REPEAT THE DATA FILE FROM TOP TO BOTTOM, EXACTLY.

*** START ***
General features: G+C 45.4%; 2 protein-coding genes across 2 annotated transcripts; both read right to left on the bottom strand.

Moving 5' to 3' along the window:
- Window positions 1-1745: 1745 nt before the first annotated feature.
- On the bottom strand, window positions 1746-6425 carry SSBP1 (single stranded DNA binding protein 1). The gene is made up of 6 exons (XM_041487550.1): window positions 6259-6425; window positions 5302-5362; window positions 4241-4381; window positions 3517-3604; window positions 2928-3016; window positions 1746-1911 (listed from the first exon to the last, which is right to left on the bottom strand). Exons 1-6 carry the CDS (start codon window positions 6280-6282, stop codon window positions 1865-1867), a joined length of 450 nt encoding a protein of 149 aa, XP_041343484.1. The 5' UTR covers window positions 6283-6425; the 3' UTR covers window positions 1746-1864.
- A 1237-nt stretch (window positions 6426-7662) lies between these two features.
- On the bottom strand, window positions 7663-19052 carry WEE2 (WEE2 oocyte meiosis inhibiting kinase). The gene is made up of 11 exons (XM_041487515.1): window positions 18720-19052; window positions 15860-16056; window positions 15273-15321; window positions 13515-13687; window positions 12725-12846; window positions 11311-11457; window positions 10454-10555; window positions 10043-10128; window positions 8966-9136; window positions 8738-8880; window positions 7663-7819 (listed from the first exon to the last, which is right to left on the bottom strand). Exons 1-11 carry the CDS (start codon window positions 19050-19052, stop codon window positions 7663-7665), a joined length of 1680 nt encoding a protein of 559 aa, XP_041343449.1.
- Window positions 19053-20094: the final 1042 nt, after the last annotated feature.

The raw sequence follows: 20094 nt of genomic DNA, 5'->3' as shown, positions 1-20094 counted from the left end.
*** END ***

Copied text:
General features: G+C 45.4%; 2 protein-coding genes across 2 annotated transcripts; both read right to left on the bottom strand.

Moving 5' to 3' along the window:
- Window positions 1-1745: 1745 nt before the first annotated feature.
- On the bottom strand, window positions 1746-6425 carry SSBP1 (single stranded DNA binding protein 1). The gene is made up of 6 exons (XM_041487550.1): window positions 6259-6425; window positions 5302-5362; window positions 4241-4381; window positions 3517-3604; window positions 2928-3016; window positions 1746-1911 (listed from the first exon to the last, which is right to left on the bottom strand). Exons 1-6 carry the CDS (start codon window positions 6280-6282, stop codon window positions 1865-1867), a joined length of 450 nt encoding a protein of 149 aa, XP_041343484.1. The 5' UTR covers window positions 6283-6425; the 3' UTR covers window positions 1746-1864.
- A 1237-nt stretch (window positions 6426-7662) lies between these two features.
- On the bottom strand, window positions 7663-19052 carry WEE2 (WEE2 oocyte meiosis inhibiting kinase). The gene is made up of 11 exons (XM_041487515.1): window positions 18720-19052; window positions 15860-16056; window positions 15273-15321; window positions 13515-13687; window positions 12725-12846; window positions 11311-11457; window positions 10454-10555; window positions 10043-10128; window positions 8966-9136; window positions 8738-8880; window positions 7663-7819 (listed from the first exon to the last, which is right to left on the bottom strand). Exons 1-11 carry the CDS (start codon window positions 19050-19052, stop codon window positions 7663-7665), a joined length of 1680 nt encoding a protein of 559 aa, XP_041343449.1.
- Window positions 19053-20094: the final 1042 nt, after the last annotated feature.

The raw sequence follows: 20094 nt of genomic DNA, 5'->3' as shown, positions 1-20094 counted from the left end.